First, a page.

chief minister, the NCP did not consider him a political threat because he had until then based all his politics in Delhi. It appears to have been under the impression that deputy chief minister Ajit Pawar would dominate administrative and electoral politics because of the chief minister’s inexperience in Maharashtra politics.
A blow came in the form of Chavan’s decision to expose alleged financial irregularities and mismanagement in the Maharashtra State Cooperative Bank, which was controlled by Ajit Pawar. Through their clout in the apex cooperative bank, the Pawars had been controlling politics in rural Maharashtra. The chief minister’s move led to intervention by the RBI and the appointment of administrators.
In 2011, Chavan again hit the NCP by cracking down on corruption in irrigation, a sector under the department of water resources that had had Ajit Pawar as minister for 10 years. Ajit Pawar was no longer in charge when the crackdown came, having relinquished the portfolio after being made deputy chief minister in 2010, but he continued to have a say in the department now headed by his aide Sunil Tatkare. At least half a dozen cases relating to the Rs-70,000-crore came are under litigation.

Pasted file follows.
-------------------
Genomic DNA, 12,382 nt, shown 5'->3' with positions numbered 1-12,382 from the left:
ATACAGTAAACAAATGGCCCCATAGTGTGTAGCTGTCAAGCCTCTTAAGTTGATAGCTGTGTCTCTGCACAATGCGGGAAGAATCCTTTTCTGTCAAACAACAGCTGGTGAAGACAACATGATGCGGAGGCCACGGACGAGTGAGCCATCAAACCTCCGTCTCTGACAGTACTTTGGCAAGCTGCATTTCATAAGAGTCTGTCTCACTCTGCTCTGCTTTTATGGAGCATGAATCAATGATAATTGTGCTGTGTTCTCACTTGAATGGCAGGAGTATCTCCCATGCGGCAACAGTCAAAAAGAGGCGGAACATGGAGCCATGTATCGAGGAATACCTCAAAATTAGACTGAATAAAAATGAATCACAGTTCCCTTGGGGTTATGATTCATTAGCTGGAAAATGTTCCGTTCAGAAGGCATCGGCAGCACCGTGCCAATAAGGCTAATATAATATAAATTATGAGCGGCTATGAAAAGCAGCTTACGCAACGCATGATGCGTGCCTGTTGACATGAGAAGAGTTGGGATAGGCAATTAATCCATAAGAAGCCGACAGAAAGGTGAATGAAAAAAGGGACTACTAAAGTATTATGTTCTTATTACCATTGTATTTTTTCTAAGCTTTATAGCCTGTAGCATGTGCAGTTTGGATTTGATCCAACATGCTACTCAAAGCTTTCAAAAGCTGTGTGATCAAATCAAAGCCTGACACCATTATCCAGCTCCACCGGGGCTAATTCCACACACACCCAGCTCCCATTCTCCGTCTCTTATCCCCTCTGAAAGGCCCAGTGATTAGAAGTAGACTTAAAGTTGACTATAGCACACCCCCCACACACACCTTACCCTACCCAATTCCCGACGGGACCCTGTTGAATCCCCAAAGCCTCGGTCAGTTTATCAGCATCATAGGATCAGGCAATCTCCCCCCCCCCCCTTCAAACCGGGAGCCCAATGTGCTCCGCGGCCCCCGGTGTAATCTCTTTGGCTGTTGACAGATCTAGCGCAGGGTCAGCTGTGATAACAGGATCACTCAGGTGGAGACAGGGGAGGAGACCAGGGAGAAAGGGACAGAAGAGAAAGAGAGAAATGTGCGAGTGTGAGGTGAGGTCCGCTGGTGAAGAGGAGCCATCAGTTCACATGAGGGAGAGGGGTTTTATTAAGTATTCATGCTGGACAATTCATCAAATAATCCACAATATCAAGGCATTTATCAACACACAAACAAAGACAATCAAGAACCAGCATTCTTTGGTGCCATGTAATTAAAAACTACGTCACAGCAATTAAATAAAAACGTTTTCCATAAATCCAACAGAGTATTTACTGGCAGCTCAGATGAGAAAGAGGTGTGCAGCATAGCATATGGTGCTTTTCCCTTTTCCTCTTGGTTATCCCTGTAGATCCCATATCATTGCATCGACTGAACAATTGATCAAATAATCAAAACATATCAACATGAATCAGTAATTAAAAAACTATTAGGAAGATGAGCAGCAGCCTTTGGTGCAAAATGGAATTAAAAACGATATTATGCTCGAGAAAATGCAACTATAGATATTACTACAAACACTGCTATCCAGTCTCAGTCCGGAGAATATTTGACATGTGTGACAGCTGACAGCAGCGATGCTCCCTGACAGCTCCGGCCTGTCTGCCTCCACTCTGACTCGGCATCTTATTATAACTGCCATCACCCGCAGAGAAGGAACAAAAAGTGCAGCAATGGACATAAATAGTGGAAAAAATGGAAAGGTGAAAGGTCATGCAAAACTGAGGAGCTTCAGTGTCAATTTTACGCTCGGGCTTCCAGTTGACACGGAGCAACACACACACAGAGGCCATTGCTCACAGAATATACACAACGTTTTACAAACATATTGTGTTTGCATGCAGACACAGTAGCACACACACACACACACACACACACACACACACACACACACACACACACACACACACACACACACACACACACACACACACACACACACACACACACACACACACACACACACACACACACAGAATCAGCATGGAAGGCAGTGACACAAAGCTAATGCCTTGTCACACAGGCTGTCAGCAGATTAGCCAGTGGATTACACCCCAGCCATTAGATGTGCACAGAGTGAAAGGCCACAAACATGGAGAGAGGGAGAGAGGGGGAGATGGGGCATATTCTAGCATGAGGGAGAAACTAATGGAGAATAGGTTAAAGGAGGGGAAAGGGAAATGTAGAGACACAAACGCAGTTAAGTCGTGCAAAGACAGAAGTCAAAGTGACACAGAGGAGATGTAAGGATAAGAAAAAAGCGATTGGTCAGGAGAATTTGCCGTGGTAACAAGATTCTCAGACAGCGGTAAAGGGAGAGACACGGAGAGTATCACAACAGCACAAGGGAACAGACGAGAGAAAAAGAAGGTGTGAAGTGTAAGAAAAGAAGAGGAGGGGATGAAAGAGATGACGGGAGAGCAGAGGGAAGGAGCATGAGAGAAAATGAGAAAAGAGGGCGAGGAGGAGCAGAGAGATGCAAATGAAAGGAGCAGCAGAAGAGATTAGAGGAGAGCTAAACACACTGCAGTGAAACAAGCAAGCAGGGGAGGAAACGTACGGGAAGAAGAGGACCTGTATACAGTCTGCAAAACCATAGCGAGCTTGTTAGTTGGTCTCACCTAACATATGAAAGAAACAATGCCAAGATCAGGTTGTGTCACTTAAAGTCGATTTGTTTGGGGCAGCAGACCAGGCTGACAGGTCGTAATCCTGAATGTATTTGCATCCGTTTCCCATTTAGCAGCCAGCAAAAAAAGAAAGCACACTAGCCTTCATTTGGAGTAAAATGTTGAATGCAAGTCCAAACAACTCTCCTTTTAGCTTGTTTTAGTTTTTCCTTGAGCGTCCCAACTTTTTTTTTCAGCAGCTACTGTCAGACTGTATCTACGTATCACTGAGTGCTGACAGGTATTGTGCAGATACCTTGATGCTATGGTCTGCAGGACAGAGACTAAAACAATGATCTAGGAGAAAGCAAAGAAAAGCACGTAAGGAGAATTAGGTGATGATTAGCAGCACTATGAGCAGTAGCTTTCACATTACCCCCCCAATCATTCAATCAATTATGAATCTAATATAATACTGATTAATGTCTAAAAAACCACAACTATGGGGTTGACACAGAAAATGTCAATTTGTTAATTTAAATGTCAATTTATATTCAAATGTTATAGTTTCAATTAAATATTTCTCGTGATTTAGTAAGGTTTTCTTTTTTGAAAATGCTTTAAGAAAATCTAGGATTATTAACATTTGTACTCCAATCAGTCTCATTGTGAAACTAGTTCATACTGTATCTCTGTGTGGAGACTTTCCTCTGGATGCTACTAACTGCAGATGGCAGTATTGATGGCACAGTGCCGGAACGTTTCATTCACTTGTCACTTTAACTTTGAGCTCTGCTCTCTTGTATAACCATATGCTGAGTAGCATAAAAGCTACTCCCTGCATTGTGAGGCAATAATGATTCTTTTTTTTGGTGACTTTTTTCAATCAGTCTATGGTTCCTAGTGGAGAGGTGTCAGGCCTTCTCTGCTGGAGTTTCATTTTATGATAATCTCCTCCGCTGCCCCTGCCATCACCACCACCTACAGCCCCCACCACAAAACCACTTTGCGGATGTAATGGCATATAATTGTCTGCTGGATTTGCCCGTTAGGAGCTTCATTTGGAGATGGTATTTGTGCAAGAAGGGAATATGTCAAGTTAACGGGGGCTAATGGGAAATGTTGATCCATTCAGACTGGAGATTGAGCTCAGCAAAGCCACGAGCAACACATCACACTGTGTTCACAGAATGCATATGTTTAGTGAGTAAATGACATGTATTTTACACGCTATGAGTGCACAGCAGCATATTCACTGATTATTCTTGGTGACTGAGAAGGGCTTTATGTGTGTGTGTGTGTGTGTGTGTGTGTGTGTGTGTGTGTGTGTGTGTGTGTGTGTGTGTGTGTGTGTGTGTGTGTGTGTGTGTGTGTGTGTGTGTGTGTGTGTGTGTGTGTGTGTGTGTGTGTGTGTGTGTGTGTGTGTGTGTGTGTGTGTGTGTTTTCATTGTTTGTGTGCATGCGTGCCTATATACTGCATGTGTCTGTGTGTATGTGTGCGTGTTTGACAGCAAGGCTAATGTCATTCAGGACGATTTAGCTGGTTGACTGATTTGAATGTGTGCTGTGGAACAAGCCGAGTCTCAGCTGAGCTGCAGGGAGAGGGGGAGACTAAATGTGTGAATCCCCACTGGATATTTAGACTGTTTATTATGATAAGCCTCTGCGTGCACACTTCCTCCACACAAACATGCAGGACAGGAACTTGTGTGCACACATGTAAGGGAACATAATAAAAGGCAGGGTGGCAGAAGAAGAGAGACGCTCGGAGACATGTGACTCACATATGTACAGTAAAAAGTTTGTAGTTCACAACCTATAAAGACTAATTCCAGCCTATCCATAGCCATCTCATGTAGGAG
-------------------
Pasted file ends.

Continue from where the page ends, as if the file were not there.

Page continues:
Chavan and Sharad Pawar would speak on the phone and discuss developments in the state. At times, one would make a caustic remark at the other before they would patch up through coordination committee meetings.
What has bothered Pawar now is Chavan’s dominant role in deciding projects relating to departments controlled by the NCP. Chavan has put on hold a PWD project to extend the Bandra-Worli Sea Link to Nariman Point, though he has consented to a Rs-9,000-crore coastal road project by Maharashtra Metropolitan Regional Development Authority, which he controls.
PWD Minister Chhagan Bhujbal has often complained how “infrastructure committee meetings remain inconclusive”. NCP spokesperson Nawab Mulik said, “Delegations of industrialists or of the agriculture sector meet Pawar regularly and complain against Chavan’s indecisiveness. Why would anybody invest in a state where decisions are delayed indefinitely?”
The NCP estimates 144 files relating to public welfare are on hold. These include projects cleared in the cabinet.